National Review editor Rich Lowry writes in Politico that the VA is "an island of socialism in American healthcare".

"For the left, the Department of Veterans Affairs is how healthcare is ideally supposed to work," he says. "No insurance companies, no private doctors, no competition - just the government and the patient."

According to Lowry, however, "it is perhaps the worst bureaucracy in the federal government".

PJ Media's Roger L Simon says that even maligned-by-the-left government contractor Halliburton could have handled veterans' care better than the VA.

"Probably almost any business would have," he writes. "There at least would have been some accountability."

The VA should be privatised, argues Avik Roy in Forbes.

"There is only one way to truly reform the VA, to truly ensure that veterans get the care they need," he says. "And that is to give vets the ability to take the money that the government spends on them and use it to buy high-quality, private insurance."

The apparent scope of the problems at the VA and the rapidly escalating level of rhetoric from critics on the right have put liberals who believe in government's ability to take on complex public issues on the defensive.

The New Republic's Brian Beutler points out that conservatives don't really have veterans' best interests in mind as they ramp up their attacks.

"Conservatives are treating this not as a fixable problem but as an exercise in building a narrative that will help them devolve, cut and/or privatise veterans health services and other government programmes," he writes.

He says President Barack Obama and his fellow Democrats shouldn't cede ground to their Republican critics:

Quality of management isn't a function of a system's relative degree of privatisation. Just ask the airlines, Wall Street, your electricity company and Target. Likewise being a good manager doesn't just mean avoiding problems, but fixing things - not dissolving the managed entities when things go wrong.

Despite all the criticism of the VA, writes syndicated columnist Froma Harrop, it's important to note that veterans generally are happy with their level of care from the government-run programme.

"You see, getting medical care can be rougher outside government-run programs than inside them, as contented veterans and Medicare beneficiaries repeatedly tell pollsters," she writes.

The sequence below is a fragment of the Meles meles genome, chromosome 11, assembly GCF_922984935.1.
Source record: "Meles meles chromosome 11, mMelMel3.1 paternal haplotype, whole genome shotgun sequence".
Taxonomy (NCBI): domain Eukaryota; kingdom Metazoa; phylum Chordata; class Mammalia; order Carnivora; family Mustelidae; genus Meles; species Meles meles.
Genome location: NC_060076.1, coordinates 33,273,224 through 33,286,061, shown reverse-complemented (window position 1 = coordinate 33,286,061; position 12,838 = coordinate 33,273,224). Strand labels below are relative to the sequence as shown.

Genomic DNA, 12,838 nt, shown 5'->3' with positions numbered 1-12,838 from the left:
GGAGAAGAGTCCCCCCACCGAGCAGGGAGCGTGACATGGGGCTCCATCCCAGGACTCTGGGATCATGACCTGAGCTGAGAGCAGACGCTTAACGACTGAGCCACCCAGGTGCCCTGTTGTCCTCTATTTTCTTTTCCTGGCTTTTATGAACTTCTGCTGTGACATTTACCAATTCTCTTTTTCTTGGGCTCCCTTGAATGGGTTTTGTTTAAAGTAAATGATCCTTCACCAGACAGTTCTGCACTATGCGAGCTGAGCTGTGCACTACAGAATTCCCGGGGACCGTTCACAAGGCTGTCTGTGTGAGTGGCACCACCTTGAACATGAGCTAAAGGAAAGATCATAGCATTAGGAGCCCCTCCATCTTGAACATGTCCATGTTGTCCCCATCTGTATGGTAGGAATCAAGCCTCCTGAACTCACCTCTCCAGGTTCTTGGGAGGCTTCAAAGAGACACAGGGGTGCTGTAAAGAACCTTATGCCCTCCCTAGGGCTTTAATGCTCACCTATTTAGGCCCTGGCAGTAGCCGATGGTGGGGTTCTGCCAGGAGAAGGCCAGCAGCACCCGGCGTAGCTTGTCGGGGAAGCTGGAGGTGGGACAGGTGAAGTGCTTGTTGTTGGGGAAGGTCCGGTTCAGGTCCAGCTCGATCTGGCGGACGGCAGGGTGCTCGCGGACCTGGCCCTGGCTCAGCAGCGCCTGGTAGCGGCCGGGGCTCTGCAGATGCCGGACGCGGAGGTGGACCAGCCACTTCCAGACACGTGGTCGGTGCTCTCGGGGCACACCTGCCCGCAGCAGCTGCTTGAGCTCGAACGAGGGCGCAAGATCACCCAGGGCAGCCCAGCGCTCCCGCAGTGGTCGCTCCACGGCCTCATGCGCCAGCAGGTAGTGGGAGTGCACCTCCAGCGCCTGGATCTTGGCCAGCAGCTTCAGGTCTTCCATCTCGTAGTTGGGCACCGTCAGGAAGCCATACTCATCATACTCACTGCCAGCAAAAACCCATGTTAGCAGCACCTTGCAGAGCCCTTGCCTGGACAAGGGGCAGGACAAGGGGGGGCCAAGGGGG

She also notes that many of the charges levelled against the VA are still just allegations, including the reports that 40 or more veterans died while waiting for medical services in Phoenix, Arizona. At least 17 of those deaths, according to the interim government investigation, have been found to be unrelated to wait times.

Privatising would be the worst possible answer to the VA's current problems, writes Daily Kos's Jon Perr:

Sending millions of older, sicker Americans - many of them requiring specialised care for rare and complex health problems - into the waiting arms of private insurers, private doctors and private pharmaceutical firms - is a recipe for chaos and de facto rationing on a grand scale.

Whether Mr Shinseki stays or goes - and, based on the current trajectory of this scandal, his job is hanging by a thread - the VA story is far from over. Investigations into the delays and possible cover-ups and criminal wrongdoing will continue well into the summer.

It will all be rolled into the ongoing debate over the role and effectiveness of government in healthcare - and, for that matter, everywhere else - which will continue unabated.

 

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  • rate this
    0

    Comment number 23.

    22. Republicans follow the creed 'always ensure a bud is in the loop for a piece' hence the egregious abuse on every Federal dollar spent, period. Its wearing thin in my view as evidenced by the VA and many other public money scams that have continued for the last decade or so.